Would this, I say, have taken away my guilt, or rendered my condemnation unjust ? I beg to know how. Would it not still have remained true that I had sinned freely and of my own accord, for a long time against God? And not only that, but despised and refused, month after month and year after year, offered mercy. Now I humbly beg of the reader not to suffer prejudice or anger, (for people are frequently angry at the truth) to prevent his attention to this subject until he can give a satisfactory answer in his own mind. Suppose there are two criminal murderers—both guilty, vile transgressors, and deserve to die—the government executes one, but to answer a valuable purpose or end to the government, (and not out of partiality, or a selfish respect of persons to the criminal) the other is pardoned. Would such a proceedure prove that the one who suffered, suffered unjustly ? Would it take away his sins ? Would it be thus made to appear that he had not murdered ? Every person of common sense knows better. And are there not such cases frequently transpiring ? But when we tell Arminians that all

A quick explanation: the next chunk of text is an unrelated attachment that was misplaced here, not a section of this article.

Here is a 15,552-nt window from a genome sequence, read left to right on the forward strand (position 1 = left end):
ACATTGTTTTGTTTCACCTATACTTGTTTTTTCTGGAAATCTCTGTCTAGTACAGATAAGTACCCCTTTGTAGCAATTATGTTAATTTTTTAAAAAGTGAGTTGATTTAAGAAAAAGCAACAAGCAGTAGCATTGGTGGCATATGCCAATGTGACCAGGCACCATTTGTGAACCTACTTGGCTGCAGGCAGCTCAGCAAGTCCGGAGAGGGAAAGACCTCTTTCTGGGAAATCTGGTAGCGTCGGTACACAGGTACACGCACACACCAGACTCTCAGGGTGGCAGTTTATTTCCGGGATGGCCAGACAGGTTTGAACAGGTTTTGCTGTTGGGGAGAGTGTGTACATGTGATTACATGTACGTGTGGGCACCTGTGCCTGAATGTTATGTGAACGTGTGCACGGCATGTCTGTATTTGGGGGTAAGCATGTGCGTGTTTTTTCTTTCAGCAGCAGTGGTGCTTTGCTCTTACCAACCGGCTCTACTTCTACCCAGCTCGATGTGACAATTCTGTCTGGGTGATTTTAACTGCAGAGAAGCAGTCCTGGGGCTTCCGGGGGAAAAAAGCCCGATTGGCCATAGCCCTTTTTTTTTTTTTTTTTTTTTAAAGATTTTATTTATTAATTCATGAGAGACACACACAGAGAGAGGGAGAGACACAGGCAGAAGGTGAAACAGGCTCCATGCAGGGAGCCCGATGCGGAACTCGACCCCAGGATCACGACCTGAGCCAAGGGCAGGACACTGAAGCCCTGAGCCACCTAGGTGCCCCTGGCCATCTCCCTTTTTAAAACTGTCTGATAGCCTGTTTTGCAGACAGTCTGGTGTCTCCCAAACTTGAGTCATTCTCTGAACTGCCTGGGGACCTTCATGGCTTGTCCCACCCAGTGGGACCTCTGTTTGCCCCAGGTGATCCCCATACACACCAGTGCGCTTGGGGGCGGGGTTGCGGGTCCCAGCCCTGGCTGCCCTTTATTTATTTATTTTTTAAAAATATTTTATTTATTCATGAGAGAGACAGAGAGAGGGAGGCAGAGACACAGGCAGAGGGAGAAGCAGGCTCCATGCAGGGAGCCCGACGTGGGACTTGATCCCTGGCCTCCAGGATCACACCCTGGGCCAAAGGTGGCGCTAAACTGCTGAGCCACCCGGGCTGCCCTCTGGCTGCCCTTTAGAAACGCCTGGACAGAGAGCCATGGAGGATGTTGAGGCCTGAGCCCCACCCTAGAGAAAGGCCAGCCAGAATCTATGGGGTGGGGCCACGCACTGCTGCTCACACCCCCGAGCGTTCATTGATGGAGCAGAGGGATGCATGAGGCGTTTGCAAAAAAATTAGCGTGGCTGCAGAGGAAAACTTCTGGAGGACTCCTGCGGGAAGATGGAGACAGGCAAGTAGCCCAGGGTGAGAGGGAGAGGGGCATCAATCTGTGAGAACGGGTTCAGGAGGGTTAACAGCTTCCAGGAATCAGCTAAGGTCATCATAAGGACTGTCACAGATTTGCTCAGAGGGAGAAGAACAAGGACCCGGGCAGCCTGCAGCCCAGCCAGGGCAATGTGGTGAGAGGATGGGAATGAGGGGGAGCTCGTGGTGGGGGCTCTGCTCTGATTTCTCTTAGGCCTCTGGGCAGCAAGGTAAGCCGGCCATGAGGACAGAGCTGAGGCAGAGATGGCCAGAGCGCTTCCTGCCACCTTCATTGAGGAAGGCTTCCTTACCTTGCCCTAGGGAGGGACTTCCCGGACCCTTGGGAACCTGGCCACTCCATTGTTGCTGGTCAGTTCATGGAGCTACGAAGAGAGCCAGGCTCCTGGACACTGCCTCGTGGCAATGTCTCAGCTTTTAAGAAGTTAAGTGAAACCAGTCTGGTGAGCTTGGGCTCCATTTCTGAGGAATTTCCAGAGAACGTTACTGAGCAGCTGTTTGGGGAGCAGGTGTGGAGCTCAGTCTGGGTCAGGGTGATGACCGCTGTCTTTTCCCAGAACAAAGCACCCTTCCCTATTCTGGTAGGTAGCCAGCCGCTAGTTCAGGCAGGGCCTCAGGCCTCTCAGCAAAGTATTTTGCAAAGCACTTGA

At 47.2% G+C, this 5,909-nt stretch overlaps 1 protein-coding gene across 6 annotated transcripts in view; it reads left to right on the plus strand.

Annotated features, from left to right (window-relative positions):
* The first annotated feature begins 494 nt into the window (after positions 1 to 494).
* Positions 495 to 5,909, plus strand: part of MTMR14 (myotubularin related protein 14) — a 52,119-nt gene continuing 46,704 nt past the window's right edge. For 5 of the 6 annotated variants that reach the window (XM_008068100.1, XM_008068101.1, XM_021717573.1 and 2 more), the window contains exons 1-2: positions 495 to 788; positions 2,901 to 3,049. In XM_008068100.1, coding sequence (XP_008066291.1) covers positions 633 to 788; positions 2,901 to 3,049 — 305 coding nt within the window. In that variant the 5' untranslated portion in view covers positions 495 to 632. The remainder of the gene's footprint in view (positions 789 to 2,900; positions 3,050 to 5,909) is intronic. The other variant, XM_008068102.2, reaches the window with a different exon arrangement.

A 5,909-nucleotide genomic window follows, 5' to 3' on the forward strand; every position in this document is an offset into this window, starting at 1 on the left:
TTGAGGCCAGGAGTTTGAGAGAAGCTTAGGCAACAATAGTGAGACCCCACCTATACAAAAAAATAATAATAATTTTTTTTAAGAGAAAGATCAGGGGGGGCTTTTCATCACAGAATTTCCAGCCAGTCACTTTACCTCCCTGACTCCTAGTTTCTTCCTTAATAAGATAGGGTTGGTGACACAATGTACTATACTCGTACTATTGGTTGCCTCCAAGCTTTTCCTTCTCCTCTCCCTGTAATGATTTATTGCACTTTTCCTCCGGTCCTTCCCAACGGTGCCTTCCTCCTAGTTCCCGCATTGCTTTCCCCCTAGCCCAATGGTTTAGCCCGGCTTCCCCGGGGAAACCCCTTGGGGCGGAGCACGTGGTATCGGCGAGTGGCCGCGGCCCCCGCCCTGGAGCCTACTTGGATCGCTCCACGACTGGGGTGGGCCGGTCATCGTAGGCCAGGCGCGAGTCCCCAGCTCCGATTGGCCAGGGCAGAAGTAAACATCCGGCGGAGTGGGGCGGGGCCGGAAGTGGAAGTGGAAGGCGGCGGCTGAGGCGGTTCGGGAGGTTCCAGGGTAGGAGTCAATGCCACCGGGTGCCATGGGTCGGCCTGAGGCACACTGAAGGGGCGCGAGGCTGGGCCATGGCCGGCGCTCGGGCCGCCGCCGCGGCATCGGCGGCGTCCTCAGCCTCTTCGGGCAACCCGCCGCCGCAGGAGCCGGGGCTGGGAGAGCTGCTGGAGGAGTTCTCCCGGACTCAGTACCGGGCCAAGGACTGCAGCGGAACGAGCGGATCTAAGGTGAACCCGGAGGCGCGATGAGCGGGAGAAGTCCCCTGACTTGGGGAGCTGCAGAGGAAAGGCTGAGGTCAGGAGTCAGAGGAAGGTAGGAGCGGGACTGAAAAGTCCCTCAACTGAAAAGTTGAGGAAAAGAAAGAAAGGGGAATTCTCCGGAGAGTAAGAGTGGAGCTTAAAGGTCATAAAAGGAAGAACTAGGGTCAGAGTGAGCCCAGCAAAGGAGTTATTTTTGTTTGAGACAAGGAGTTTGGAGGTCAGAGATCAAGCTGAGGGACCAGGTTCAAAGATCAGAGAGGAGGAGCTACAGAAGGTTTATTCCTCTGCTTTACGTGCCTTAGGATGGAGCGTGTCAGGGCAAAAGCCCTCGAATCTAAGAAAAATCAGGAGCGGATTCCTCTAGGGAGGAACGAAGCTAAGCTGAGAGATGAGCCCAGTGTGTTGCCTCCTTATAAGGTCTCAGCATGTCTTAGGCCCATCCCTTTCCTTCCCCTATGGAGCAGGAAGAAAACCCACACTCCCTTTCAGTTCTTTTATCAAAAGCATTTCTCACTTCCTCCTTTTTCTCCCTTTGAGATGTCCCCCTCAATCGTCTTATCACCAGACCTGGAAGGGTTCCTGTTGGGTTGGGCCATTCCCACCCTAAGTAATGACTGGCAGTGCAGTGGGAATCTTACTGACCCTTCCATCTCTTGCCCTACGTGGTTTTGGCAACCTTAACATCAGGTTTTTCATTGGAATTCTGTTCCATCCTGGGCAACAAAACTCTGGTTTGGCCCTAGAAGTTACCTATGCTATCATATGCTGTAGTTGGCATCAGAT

are guilty before God and justly deserve eternal damnation, on account of sins which they have freely and voluntarily committed, (which by the way they own to be the truth thus far) and not only that, but that they all with one consent, when left to themselves, (see Luke xiv.) wickedly reject the mercy of God offered to them in the gospel, and affirm also that God will have a seed to serve him—that he will give unto his Son souls for his hire, and as a reward for his sufferings; that he shall see the travel of his soul and be satisfied in the salvation of many sinners, while others are left to suffer what they justly deserve, (and they cannot deny it) they say we represent God as a partial being, horribly unjust, a wicked respecter of persons, &c. I say this comes near to horrible blasphemy. If we represented that all the motive God had in view in saving sinners, was the sinner's own

men